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Missing Jet Search Likely to Last Years, U.S. Official Says

The defense official made the comments after the drone submersible scouring the ocean floor turned up no wreckage in two weeks.
/ Source: Reuters

Underwater “pings” detected three weeks ago helped officials narrow down the search zone for the missing Malaysian jet — yielding hope that the “most promising lead” yet presented a pathway to the plane.

But with the U.S. Navy’s sophisticated submarine wrapping up a two-week-long search Friday with nothing to show for the effort, officials are left with few options and the frustrating possibility the hunt could drag on for years.

“We went all-in on this small area and didn’t find anything,” a senior U.S. defense official, speaking under condition of anonymity, told Reuters. “Now you’ve got to go back to the big area. And now you’re talking years.”

The Navy’s unmanned drone, the Bluefin-21, was already 95 percent done combing over a 120-square-mile search zone in the southern Indian Ocean, officials said Friday.

“If no contacts of interest are made, Bluefin-21 will continue to examine the areas adjacent to the 10-kilometer radius,” the Australian search coordination center said in a statement.

How large the underwater search zone would grow has not been revealed — but ultimately, the lack of a refined search area could keep the hunt going.

Phoenix International, the company that owns the torpedo-shaped Bluefin-21 and is contracted by the U.S. Navy, said the sub’s schedule remains under discussion.

The Pentagon said Thursday the Defense Department has spent $11.4 million on the search to date.

Australian officials, meanwhile, are hoping to bring in a more powerful sonar submarine that can plunge the full 6,000 meters to the ocean floor. The Bluefin-21 has the capability of reaching a depth of a little more than 4,500 meters.

There are other machines, known as deep-towed vehicles and autonomous underwater vehicles, that can drill down farther. It’s just a matter of locating available ones and bringing them to that remote area off the coast of western Australia, said marine scientist Ellen Prager.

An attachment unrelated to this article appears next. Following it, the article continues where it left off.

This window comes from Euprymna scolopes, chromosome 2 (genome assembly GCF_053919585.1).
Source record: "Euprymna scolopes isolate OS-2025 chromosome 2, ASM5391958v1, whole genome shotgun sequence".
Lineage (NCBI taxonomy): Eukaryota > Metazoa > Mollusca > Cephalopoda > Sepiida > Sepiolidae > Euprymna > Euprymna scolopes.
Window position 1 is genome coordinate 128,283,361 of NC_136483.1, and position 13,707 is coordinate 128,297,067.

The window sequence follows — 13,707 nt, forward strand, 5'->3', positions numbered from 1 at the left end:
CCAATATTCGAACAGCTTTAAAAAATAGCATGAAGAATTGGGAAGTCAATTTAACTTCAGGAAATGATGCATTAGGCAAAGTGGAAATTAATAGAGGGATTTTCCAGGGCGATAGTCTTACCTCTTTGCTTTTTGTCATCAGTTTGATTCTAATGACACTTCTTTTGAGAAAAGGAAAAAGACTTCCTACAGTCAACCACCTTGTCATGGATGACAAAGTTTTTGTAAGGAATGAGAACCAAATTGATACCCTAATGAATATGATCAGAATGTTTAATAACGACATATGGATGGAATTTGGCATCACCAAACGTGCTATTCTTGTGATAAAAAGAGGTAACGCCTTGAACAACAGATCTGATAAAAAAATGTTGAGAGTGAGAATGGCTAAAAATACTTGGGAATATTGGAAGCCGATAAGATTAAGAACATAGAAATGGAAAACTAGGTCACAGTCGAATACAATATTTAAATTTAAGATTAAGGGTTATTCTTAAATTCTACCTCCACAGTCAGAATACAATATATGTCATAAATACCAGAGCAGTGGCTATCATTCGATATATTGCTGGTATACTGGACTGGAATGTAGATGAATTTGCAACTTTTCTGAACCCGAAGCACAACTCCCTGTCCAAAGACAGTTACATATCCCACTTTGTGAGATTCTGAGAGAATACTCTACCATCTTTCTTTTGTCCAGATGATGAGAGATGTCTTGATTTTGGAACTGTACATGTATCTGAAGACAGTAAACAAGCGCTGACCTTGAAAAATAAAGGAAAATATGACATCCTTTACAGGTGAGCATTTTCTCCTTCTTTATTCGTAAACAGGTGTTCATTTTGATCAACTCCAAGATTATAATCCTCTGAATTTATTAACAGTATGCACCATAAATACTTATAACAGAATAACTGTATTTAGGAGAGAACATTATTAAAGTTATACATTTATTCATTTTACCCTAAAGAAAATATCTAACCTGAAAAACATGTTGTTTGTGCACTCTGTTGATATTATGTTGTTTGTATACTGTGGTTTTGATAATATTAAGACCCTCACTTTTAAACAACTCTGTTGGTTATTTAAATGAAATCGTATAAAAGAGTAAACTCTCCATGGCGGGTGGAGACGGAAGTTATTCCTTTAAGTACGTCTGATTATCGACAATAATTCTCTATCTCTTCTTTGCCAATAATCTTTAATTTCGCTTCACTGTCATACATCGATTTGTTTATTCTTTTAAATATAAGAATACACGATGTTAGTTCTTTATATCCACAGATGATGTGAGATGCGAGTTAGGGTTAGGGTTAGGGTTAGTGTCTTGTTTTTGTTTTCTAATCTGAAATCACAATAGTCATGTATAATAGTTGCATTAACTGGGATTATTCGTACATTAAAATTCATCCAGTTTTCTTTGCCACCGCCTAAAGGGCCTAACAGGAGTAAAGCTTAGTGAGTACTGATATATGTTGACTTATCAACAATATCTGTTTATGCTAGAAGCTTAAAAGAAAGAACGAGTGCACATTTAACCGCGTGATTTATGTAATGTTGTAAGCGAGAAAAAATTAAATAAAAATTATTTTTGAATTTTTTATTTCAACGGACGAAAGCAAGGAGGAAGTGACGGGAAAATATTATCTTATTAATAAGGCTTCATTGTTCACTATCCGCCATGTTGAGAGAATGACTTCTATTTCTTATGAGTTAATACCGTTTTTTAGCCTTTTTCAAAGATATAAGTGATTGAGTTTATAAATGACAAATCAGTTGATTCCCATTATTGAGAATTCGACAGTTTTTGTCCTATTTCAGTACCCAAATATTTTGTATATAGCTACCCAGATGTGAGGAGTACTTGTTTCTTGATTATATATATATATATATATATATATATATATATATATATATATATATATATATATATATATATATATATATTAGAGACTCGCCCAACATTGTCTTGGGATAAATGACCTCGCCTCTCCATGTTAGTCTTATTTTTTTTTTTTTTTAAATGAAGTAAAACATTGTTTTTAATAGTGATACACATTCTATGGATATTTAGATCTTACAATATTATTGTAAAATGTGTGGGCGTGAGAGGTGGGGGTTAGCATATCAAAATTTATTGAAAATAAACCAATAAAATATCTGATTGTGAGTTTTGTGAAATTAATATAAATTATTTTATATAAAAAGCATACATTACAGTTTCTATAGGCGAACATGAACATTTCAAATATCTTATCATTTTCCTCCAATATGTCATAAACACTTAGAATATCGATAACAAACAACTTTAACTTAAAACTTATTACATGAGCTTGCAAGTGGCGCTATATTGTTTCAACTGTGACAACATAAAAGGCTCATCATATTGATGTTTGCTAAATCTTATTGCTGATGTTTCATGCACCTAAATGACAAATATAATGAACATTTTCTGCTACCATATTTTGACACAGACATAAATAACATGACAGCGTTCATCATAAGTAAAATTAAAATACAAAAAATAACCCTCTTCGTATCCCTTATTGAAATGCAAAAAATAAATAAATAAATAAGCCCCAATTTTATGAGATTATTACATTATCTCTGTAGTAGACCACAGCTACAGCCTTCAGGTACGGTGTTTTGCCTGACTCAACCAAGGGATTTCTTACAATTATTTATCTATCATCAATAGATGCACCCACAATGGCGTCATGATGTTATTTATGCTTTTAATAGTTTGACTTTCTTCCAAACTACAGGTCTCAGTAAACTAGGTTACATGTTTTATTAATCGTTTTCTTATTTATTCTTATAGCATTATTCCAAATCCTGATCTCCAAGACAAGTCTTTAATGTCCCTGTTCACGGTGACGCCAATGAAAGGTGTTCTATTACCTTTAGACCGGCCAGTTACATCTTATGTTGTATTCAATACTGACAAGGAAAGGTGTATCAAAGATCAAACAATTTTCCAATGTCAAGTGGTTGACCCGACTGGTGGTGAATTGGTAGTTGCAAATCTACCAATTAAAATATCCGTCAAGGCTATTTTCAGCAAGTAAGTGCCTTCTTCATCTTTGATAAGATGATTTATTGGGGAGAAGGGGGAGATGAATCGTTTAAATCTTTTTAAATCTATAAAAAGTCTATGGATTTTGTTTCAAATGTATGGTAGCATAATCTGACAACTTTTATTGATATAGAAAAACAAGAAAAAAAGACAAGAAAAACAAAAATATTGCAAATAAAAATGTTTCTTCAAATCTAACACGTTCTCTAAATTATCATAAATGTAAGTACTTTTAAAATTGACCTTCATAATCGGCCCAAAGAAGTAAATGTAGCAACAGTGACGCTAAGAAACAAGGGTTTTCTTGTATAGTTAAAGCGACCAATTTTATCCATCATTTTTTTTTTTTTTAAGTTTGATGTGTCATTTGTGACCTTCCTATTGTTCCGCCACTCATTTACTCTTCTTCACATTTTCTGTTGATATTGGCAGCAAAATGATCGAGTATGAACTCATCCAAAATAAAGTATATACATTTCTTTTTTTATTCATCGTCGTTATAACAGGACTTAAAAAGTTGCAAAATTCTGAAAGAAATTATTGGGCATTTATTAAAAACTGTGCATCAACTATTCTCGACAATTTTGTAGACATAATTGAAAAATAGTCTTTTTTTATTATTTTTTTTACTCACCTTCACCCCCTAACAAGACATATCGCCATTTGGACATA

“To use this equipment, they’re going to have to bring out a new support ship and new team because these vehicles have their own people that know how they work. That all takes time,” Prager told NBC News.

Once assembled, the search would also take about a week or two, Prager said. A deep-towed vehicle known as the Orion would be beneficial because it can send data to its connected ship in real time without having to resurface.

Bad weather and mechanical difficulties could also delay the search, as was the case with Bluefin-21’s technical setbacks.

Essentially, these upgraded subs can do the job — and if they don’t find anything, then Malaysia Airlines Flight 370 is simply not in that area, Prager said.

Since no physical wreckage of the jet has been found, officials are left to go on signals, or “pings,” that were detected April 4 and suspected to be coming from an airplane’s black box recorder.

“They don’t have any other choice. Based on the data they have, all indications are that this is the area where the plane went down,” Prager said.

“Unless they get some new evidence or reevaluate their calculations for where that plane crashed, there’s nowhere else to go.”

— with Reuters